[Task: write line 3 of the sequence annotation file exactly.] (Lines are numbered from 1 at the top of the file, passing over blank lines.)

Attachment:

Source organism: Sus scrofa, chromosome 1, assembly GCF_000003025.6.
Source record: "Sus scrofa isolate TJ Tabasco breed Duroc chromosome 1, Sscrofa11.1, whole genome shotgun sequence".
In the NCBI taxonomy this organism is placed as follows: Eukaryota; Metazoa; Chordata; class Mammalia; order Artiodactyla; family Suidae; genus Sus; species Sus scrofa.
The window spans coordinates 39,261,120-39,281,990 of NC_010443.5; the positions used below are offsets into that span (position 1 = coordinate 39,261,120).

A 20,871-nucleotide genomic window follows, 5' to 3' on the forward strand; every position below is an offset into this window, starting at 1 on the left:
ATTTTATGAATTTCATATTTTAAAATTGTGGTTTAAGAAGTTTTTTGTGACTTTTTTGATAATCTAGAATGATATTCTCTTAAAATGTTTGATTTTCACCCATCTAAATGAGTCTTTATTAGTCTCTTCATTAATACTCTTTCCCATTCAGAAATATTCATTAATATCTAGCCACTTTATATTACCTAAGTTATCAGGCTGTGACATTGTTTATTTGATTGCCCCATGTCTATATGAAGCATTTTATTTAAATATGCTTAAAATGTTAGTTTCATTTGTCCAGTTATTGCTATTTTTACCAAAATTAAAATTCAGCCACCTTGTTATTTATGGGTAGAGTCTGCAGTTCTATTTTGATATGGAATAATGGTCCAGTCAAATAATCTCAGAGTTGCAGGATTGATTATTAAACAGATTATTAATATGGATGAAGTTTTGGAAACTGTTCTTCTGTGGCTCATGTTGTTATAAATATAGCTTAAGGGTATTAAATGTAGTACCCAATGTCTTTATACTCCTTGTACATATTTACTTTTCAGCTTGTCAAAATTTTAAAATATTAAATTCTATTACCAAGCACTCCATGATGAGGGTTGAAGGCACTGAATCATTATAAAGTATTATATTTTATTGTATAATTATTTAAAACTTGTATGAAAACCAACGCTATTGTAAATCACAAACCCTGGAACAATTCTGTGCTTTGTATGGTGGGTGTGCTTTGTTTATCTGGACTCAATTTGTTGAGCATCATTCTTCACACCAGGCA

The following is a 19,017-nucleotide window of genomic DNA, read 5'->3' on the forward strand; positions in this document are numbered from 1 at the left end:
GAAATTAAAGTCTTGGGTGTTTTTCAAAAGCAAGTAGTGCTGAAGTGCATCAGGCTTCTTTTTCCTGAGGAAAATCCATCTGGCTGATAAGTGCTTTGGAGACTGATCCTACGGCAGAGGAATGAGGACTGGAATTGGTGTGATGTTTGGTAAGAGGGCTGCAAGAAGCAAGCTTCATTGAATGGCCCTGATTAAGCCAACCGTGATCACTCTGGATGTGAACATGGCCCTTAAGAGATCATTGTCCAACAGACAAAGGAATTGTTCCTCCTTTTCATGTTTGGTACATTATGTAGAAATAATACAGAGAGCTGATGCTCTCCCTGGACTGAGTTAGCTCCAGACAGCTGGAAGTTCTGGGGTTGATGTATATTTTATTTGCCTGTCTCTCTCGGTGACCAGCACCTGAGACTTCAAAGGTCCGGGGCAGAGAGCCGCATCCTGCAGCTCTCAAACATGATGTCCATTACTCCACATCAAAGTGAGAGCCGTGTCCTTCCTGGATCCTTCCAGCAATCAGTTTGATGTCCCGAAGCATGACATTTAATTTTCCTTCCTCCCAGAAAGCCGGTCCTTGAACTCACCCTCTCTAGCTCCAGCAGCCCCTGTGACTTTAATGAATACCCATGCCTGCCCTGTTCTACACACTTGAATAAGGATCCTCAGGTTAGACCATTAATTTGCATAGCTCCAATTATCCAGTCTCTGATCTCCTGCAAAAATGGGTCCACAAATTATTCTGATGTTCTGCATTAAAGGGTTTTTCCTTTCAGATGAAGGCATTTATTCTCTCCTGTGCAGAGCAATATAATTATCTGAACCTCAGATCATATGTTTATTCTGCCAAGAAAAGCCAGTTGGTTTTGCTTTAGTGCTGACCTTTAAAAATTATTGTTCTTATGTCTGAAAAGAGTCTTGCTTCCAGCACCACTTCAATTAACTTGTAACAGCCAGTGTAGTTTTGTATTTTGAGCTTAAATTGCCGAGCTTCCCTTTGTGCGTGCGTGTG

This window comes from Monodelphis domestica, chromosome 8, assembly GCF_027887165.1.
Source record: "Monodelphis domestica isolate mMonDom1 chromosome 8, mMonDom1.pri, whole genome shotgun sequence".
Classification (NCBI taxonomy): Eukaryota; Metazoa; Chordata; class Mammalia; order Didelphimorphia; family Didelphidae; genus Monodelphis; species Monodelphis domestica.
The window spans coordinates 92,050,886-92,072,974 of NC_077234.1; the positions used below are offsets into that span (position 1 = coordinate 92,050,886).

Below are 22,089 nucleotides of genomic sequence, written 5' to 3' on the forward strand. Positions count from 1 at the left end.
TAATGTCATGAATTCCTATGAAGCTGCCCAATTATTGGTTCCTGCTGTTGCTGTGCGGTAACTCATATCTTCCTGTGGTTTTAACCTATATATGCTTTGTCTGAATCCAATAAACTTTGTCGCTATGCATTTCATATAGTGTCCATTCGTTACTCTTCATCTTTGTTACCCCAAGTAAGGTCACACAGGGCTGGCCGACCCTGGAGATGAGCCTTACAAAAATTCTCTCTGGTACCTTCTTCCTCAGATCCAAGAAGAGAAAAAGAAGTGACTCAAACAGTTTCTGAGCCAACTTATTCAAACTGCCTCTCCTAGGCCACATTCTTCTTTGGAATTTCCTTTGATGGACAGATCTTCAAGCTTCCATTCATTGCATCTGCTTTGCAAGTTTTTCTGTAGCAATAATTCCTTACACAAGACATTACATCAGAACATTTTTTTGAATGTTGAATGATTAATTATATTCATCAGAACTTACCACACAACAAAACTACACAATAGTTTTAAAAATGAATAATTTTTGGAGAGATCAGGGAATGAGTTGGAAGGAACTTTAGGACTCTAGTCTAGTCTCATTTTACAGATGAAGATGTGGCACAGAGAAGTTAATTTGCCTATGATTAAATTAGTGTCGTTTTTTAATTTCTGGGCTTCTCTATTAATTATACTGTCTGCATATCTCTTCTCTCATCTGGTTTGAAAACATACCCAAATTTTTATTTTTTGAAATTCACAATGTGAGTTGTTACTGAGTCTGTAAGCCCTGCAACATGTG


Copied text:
In the NCBI taxonomy this organism is placed as follows: Eukaryota; Metazoa; Chordata; class Mammalia; order Artiodactyla; family Suidae; genus Sus; species Sus scrofa.